With a grade II (or moderate) quadriceps strain, you may experience a popping or snapping sensation at the front of the thigh when the injury occurs.This will be accompanied by a sharp pain in the same area. The pain will be severe enough to interfere with your ability to walk or run freely (i.e. without limping).
In addition to the above symptoms, those experiencing a grade II quad strain will likely experience swelling at the front of the thigh. Bruising may also be present. There will be a loss of knee and hip range of motion as a result of the role the quad muscle plays in knee extension and hip flexion.
Grade III quadriceps strains represent the most severe injuries. They are characterized by a complete severing of one or more quad muscles.
The victim of a grade III quad muscle strain will experience the popping or snapping sound described above at the time of occurrence of the injury. There will also be intense pain and significant difficulty running or even walking.
In addition, the patient will likely notice significant bruising and swelling at the front of the thigh. There will also be significant loss of strength and range of motion when trying to extend the knee.
In some cases, a lump may appear at the injury site. This may be the severed muscle that has coiled back upon itself inside the thigh.
Those experiencing some or all of the above symptoms should consult a doctor for medical advice.
Treatment Of Quadriceps Strains
Non Invasive Treatment
Unless your quadriceps strain is grade III in severity, your doctor will likely suggest home based treatment based on rest, icing, compression and elevation. He or she will suggest:
Resting the injured leg by avoiding running or jumping activity. To take even more pressure off the leg, the doctor may suggest using crutches for a period;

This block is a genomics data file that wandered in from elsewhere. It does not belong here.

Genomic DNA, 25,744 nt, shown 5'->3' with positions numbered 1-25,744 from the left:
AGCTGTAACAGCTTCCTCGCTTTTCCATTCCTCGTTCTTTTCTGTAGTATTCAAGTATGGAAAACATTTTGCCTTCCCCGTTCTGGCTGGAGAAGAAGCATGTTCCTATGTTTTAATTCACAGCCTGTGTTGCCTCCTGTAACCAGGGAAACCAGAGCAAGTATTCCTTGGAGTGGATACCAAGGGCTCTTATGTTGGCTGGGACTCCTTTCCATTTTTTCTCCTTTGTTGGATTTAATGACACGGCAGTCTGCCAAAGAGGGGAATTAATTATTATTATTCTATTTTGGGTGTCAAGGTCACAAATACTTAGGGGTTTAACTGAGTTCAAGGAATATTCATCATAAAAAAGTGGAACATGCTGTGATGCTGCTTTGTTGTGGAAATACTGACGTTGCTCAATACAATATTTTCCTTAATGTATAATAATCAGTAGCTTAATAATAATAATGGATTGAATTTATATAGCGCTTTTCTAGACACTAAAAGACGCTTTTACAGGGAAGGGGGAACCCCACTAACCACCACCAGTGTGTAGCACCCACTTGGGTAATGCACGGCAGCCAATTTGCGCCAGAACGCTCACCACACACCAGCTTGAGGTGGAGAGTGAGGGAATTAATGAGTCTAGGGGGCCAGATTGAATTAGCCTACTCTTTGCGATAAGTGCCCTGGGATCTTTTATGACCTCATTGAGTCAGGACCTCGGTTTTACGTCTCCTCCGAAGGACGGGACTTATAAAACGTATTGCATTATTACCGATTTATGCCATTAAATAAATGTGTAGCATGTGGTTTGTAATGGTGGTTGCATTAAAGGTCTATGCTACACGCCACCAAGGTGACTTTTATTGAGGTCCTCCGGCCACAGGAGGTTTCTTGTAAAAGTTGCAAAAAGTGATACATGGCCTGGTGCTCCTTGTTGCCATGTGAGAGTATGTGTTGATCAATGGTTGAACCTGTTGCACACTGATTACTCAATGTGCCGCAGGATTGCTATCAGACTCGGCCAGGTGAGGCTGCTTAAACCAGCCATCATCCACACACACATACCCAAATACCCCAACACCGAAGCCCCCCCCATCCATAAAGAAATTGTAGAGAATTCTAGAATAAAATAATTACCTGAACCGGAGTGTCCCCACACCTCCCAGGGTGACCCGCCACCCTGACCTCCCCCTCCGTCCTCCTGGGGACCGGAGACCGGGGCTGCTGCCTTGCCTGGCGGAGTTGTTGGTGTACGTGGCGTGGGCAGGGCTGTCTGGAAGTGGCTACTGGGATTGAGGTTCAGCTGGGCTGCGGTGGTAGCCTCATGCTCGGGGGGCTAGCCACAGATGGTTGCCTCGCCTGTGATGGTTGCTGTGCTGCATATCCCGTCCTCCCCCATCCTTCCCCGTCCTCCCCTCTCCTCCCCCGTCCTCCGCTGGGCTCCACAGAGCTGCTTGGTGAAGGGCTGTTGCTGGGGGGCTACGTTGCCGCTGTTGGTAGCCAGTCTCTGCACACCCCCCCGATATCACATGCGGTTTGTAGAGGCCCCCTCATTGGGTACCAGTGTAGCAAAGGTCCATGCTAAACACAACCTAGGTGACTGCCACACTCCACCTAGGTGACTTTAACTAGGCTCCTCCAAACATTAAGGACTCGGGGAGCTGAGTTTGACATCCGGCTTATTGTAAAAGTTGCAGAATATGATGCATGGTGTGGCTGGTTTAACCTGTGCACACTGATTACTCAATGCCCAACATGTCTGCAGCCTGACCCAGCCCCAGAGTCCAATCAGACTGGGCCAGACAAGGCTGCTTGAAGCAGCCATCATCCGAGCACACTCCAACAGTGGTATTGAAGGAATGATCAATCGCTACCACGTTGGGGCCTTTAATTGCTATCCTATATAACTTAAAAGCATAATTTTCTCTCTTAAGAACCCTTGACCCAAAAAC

Applying ice or a cold compress to your injured quadriceps. Do this for 20-30 minutes at a time and at intervals of 2-3 hours. Avoid allowing the ice or cold compress to come into direct contact with your naked skin. This will reduce blood flow to the area and thus ease any swelling you may be experiencing. It will also help to reduce pain;
Elevating your injured quads above heart level to promote drainage of lymph fluids and stale blood flow from the area.
For further control of pain and swelling, use an anti inflammatory medication like Advil;
Commence physical therapy exercises to gently stretch and strengthen your quad muscles;
Avoid resuming normal activities until you are again pain free .
The recovery time for a grade I or II strain can range from a few weeks up to around 3 months. The exact period will of course depend on the severity of the injury and well as your physical condition.
The above home based treatments are unlikley to be adequate to treat a grade III quadriceps strain. If you have experienced complete severance of a quad muscle, you will need to undergo surgery to correct the damage.
After surgery, you will need to undergo extensive physical therapy to prepare your repaired quad muscles for a return to normal activity.
The recovery period for a grade III strain can be considerably longer than that for grades I and II. You should expect to need as long as 6 months before you are ready to resume normal activities